Professor Ken Paterson, consultant physician for NHS Greater Glasgow and Chairman of the Scottish Medicines Consortium (SMC) sent summer temperatures soaring in a slightly different way recently with a claim that Scotland’s system for assessing new drugs is quicker, cheaper and altogether more efficient that its counterpart for England and Wales, the National Institute for Health and Clinical Excellence (NICE).
Speaking at a conference on rationing within the NHS, organised by the Royal College of Physicians of Edinburgh, Professor Paterson said that the SMC (whose assessments match those of NICE in approximately 83 per cent of cases) assesses all new drugs within 18 weeks of submission, at a cost of less that £1 million per annum. This compares with NICE’s response at around 39 weeks or more, assessing only 15-20 per cent of new drugs. NICE’s annual budget for 2009-10 will rise to around £60 million.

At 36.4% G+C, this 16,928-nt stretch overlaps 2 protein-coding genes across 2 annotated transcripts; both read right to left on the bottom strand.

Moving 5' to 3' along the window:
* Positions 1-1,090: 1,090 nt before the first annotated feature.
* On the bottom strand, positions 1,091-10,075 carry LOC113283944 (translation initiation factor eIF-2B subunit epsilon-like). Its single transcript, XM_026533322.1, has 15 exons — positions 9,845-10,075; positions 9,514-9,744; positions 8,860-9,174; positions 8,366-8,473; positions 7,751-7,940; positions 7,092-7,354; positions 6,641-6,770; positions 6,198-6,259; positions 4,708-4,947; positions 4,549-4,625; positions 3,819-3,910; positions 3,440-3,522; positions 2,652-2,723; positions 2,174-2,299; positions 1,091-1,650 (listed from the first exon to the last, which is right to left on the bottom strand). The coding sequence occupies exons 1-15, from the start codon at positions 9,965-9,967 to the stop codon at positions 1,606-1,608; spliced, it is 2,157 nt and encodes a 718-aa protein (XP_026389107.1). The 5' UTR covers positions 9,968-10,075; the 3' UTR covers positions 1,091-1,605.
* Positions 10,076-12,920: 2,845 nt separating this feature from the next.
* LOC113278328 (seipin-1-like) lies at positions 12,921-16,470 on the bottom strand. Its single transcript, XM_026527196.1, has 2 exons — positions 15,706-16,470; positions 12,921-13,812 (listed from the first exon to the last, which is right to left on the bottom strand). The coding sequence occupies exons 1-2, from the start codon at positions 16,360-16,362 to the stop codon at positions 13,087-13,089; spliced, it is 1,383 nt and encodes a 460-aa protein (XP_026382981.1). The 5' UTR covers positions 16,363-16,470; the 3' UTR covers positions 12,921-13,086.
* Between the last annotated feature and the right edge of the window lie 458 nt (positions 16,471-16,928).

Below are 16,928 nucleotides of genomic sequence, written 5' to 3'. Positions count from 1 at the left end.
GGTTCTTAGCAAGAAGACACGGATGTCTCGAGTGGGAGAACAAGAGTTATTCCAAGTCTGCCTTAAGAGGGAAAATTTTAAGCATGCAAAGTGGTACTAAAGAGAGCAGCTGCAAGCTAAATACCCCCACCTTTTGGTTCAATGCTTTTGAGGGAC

Never one to shy away from controversy, Professor Paterson caused anger amongst seriously ill patients last autumn when he said that patients with cancer and other life-threatening conditions could not expect the NHS to fund new drugs, costing tens of thousands of pounds, which only prolong life by a few weeks or months – or, as he put it in slightly more incendiary terms:
“What is not a practical option is that [these patients] should expect the rest of society to spend unlimited amounts of money on delaying their death by a short time.”
You will recall from our February legal update that NICE has elected to adopt a far more lenient approach to the appraisal of such drugs which, unsurprisingly, is causing already hard-pressed commissioners grave concerns.